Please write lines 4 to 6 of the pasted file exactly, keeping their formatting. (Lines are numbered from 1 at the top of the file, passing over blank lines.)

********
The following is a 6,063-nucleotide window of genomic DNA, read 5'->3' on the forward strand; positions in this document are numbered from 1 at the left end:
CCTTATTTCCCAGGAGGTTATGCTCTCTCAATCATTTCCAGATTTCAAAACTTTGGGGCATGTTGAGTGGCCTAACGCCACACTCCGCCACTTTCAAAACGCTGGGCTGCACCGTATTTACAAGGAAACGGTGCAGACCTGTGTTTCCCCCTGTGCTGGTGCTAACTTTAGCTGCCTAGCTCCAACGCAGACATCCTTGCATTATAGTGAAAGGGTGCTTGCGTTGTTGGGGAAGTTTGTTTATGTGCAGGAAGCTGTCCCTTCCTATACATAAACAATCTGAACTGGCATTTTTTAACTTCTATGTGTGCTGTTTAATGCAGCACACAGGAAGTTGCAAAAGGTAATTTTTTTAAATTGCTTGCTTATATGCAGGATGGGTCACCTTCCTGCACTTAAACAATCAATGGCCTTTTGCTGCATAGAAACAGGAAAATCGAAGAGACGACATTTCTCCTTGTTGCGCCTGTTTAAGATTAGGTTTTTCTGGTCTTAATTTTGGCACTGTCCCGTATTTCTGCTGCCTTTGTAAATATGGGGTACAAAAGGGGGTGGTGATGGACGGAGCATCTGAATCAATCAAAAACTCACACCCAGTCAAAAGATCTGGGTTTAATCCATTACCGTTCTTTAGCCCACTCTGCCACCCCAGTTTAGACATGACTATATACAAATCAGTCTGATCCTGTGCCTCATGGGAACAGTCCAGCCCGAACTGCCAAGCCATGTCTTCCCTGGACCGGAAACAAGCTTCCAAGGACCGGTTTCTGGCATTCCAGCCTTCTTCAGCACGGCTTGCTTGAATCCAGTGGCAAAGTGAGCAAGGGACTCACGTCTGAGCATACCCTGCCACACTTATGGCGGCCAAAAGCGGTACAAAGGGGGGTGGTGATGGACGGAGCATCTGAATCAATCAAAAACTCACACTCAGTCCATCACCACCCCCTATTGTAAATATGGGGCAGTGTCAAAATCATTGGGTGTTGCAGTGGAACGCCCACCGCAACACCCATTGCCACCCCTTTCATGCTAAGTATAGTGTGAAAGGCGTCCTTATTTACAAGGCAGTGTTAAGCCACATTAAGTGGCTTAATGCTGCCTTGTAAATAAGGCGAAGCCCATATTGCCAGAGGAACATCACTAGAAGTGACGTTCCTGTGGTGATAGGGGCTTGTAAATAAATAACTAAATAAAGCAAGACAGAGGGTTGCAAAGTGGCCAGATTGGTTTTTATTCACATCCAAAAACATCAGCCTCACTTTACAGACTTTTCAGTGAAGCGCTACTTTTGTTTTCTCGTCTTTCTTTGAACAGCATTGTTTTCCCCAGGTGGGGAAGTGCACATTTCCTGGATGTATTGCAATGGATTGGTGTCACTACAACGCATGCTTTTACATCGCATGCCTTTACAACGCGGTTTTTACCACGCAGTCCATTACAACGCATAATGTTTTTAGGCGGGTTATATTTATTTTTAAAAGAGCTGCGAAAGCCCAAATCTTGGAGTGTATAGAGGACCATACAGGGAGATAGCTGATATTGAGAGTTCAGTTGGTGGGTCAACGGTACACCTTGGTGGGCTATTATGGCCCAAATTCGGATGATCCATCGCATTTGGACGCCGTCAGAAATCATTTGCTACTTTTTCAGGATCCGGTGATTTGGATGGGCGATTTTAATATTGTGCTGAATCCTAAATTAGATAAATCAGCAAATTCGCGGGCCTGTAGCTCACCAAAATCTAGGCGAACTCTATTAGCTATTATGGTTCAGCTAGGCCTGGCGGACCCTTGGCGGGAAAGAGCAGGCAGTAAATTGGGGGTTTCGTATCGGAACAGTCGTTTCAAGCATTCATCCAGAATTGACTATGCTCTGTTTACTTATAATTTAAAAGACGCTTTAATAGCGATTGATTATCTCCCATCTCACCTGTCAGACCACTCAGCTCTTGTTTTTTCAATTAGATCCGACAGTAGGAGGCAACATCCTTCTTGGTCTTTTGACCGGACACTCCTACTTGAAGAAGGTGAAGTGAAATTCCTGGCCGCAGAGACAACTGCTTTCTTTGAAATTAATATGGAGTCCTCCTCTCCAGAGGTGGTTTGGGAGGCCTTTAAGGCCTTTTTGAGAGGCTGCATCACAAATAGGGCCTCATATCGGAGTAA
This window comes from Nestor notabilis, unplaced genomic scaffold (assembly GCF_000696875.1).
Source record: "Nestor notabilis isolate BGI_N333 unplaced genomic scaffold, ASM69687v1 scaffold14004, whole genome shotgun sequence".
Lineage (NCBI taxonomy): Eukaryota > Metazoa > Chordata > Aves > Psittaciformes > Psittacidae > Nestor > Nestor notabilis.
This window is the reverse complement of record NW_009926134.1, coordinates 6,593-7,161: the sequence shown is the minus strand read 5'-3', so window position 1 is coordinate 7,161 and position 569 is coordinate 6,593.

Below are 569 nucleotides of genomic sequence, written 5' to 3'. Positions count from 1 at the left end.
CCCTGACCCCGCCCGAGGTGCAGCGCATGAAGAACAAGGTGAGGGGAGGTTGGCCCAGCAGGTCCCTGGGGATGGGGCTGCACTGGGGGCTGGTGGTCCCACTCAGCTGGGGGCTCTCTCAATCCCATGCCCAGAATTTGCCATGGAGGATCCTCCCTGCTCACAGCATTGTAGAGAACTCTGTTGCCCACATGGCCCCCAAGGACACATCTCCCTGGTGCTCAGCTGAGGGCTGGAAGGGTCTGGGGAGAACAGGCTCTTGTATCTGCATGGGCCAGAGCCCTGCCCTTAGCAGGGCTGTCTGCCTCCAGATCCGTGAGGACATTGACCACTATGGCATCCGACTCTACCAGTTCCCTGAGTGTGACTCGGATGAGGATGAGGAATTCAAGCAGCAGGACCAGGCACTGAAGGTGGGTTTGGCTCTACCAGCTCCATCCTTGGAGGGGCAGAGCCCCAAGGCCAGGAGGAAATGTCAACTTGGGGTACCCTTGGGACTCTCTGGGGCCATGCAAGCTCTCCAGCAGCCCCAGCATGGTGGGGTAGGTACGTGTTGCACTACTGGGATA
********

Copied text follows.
Source record: "Nestor notabilis isolate BGI_N333 unplaced genomic scaffold, ASM69687v1 scaffold14004, whole genome shotgun sequence".
Lineage (NCBI taxonomy): Eukaryota > Metazoa > Chordata > Aves > Psittaciformes > Psittacidae > Nestor > Nestor notabilis.
This window is the reverse complement of record NW_009926134.1, coordinates 6,593-7,161: the sequence shown is the minus strand read 5'-3', so window position 1 is coordinate 7,161 and position 569 is coordinate 6,593.